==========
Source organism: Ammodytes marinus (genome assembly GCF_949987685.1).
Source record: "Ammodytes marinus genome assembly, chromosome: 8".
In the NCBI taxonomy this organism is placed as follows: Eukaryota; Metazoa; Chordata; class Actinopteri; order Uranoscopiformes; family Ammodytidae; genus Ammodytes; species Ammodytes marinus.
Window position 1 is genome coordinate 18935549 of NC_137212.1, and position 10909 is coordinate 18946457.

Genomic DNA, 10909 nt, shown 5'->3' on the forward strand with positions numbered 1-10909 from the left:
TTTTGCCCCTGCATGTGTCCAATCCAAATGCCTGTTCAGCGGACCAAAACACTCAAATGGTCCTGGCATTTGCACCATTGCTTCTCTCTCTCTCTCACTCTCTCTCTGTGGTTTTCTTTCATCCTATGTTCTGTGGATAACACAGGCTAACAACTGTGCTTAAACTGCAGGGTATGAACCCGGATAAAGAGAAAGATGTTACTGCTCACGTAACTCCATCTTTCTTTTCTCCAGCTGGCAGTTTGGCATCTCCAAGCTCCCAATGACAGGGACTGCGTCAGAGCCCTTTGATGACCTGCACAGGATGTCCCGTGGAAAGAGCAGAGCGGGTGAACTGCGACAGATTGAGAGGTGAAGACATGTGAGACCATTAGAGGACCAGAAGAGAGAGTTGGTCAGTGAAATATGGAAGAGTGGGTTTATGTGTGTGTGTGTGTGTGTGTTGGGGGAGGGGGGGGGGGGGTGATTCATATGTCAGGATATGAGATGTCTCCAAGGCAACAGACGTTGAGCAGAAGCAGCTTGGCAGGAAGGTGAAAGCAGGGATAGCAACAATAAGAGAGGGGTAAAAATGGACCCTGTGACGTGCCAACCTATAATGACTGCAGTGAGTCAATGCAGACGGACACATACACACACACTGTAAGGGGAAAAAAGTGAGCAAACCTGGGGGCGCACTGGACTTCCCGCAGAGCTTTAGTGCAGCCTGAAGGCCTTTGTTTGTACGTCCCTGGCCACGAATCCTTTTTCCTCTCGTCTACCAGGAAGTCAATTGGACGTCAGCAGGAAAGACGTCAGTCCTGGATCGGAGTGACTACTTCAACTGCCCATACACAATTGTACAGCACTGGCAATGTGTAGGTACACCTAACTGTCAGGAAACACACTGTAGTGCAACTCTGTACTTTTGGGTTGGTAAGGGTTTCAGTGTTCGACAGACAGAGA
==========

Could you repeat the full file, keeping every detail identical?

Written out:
Source organism: Ammodytes marinus (genome assembly GCF_949987685.1).
Source record: "Ammodytes marinus genome assembly, chromosome: 8".
In the NCBI taxonomy this organism is placed as follows: Eukaryota; Metazoa; Chordata; class Actinopteri; order Uranoscopiformes; family Ammodytidae; genus Ammodytes; species Ammodytes marinus.
Window position 1 is genome coordinate 18935549 of NC_137212.1, and position 10909 is coordinate 18946457.

Genomic DNA, 10909 nt, shown 5'->3' on the forward strand with positions numbered 1-10909 from the left:
TTTTGCCCCTGCATGTGTCCAATCCAAATGCCTGTTCAGCGGACCAAAACACTCAAATGGTCCTGGCATTTGCACCATTGCTTCTCTCTCTCTCTCACTCTCTCTCTGTGGTTTTCTTTCATCCTATGTTCTGTGGATAACACAGGCTAACAACTGTGCTTAAACTGCAGGGTATGAACCCGGATAAAGAGAAAGATGTTACTGCTCACGTAACTCCATCTTTCTTTTCTCCAGCTGGCAGTTTGGCATCTCCAAGCTCCCAATGACAGGGACTGCGTCAGAGCCCTTTGATGACCTGCACAGGATGTCCCGTGGAAAGAGCAGAGCGGGTGAACTGCGACAGATTGAGAGGTGAAGACATGTGAGACCATTAGAGGACCAGAAGAGAGAGTTGGTCAGTGAAATATGGAAGAGTGGGTTTATGTGTGTGTGTGTGTGTGTGTTGGGGGAGGGGGGGGGGGGGTGATTCATATGTCAGGATATGAGATGTCTCCAAGGCAACAGACGTTGAGCAGAAGCAGCTTGGCAGGAAGGTGAAAGCAGGGATAGCAACAATAAGAGAGGGGTAAAAATGGACCCTGTGACGTGCCAACCTATAATGACTGCAGTGAGTCAATGCAGACGGACACATACACACACACTGTAAGGGGAAAAAAGTGAGCAAACCTGGGGGCGCACTGGACTTCCCGCAGAGCTTTAGTGCAGCCTGAAGGCCTTTGTTTGTACGTCCCTGGCCACGAATCCTTTTTCCTCTCGTCTACCAGGAAGTCAATTGGACGTCAGCAGGAAAGACGTCAGTCCTGGATCGGAGTGACTACTTCAACTGCCCATACACAATTGTACAGCACTGGCAATGTGTAGGTACACCTAACTGTCAGGAAACACACTGTAGTGCAACTCTGTACTTTTGGGTTGGTAAGGGTTTCAGTGTTCGACAGACAGAGA